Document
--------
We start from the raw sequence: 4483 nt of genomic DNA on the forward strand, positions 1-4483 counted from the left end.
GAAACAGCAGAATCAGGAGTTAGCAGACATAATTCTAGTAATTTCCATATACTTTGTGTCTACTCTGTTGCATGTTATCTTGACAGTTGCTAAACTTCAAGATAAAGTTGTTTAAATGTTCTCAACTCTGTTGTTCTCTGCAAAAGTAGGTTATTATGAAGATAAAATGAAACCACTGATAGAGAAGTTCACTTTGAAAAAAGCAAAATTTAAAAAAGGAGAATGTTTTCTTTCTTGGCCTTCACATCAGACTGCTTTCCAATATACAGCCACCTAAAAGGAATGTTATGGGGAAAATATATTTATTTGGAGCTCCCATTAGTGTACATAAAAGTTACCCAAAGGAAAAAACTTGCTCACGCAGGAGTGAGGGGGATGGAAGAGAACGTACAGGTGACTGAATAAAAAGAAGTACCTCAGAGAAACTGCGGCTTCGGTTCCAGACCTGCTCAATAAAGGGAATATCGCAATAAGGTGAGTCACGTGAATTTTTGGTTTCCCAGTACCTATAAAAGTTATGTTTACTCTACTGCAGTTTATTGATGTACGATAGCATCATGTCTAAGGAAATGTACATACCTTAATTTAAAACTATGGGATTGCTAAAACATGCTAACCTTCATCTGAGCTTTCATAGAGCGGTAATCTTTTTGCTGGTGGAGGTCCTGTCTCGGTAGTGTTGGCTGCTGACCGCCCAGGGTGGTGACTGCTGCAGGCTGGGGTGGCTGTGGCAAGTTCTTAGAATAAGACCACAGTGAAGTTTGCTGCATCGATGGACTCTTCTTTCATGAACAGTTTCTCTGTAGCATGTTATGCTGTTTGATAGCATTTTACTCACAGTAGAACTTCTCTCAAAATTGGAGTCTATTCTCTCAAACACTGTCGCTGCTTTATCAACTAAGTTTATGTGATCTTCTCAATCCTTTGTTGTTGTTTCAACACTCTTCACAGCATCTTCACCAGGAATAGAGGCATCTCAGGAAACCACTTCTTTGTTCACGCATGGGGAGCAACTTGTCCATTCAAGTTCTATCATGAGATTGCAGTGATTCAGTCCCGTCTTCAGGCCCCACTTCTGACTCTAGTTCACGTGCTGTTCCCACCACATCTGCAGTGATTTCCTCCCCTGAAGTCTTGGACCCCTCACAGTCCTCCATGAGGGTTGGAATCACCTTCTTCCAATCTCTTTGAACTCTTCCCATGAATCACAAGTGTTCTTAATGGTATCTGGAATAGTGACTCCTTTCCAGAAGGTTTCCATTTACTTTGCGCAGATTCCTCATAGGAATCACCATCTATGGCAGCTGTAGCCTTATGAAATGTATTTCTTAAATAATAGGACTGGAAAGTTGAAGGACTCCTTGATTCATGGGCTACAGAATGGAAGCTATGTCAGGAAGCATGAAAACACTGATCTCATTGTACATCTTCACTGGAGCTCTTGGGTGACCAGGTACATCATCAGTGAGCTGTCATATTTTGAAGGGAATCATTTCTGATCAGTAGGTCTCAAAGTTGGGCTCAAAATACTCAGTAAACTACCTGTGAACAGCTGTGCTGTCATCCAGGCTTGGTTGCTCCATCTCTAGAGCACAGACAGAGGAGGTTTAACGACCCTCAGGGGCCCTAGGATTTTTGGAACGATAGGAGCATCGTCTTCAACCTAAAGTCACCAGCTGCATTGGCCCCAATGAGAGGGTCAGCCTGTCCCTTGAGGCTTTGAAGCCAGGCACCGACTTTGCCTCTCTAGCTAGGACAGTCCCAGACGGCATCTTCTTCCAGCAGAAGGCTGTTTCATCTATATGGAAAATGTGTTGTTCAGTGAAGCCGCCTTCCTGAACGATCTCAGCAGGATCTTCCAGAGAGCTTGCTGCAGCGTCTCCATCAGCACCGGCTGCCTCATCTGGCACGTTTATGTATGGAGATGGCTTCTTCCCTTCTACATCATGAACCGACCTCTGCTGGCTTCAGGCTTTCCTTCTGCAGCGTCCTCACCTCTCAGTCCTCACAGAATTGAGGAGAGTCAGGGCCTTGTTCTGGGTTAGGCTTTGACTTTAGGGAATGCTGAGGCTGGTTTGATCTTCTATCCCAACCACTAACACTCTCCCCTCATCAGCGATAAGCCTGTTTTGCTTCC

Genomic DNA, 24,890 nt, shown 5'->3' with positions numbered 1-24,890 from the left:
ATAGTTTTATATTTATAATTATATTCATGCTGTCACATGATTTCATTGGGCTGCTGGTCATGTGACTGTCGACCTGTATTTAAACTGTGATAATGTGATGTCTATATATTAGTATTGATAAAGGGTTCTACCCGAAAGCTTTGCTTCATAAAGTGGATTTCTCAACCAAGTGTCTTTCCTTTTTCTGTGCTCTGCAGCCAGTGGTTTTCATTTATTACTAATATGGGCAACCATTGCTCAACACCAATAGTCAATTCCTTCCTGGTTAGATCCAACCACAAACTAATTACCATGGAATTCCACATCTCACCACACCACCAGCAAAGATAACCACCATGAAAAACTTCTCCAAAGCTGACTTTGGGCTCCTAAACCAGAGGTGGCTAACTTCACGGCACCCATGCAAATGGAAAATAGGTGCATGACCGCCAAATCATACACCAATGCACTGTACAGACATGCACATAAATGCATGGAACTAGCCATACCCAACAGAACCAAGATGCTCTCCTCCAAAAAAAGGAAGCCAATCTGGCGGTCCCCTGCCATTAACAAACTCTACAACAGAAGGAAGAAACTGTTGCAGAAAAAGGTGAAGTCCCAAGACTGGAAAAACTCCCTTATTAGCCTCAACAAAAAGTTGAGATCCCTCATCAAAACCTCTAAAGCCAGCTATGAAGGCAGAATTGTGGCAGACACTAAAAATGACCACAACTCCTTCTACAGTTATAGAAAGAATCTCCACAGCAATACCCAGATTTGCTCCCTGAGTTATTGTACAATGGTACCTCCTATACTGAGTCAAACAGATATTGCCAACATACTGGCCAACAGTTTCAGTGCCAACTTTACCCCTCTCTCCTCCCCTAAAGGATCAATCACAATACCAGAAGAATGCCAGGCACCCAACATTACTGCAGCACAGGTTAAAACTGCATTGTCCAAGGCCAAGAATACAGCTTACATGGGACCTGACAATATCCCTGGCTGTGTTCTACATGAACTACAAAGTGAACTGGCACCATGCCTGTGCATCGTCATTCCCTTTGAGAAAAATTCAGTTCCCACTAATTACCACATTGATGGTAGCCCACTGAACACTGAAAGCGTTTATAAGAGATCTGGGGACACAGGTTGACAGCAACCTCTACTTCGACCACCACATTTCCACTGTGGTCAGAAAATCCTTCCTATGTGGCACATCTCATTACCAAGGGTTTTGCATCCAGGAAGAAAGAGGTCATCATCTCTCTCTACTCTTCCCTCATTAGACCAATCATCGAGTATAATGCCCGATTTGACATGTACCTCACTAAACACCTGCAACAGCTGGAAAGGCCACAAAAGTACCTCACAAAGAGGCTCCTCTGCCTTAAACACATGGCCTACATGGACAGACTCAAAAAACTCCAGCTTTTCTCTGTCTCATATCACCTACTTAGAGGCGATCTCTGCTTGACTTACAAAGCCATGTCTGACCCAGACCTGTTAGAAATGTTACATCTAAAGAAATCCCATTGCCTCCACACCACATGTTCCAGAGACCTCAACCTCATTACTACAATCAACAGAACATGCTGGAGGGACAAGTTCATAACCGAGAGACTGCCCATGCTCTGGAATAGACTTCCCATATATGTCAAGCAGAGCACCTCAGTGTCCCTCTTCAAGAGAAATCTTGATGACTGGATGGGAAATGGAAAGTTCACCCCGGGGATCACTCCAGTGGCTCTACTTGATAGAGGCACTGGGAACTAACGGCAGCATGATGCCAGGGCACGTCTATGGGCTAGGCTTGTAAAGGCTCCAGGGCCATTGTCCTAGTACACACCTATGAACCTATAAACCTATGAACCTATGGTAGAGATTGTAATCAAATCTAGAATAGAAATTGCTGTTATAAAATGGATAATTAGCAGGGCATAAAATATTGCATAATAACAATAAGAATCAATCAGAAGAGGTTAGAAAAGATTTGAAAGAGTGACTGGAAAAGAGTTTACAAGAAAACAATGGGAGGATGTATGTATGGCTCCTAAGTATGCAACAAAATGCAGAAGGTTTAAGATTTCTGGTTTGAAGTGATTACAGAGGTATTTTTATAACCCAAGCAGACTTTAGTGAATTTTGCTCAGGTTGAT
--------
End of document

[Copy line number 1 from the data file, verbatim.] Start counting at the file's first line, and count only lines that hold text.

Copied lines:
We start from the raw sequence: 4483 nt of genomic DNA on the forward strand, positions 1-4483 counted from the left end.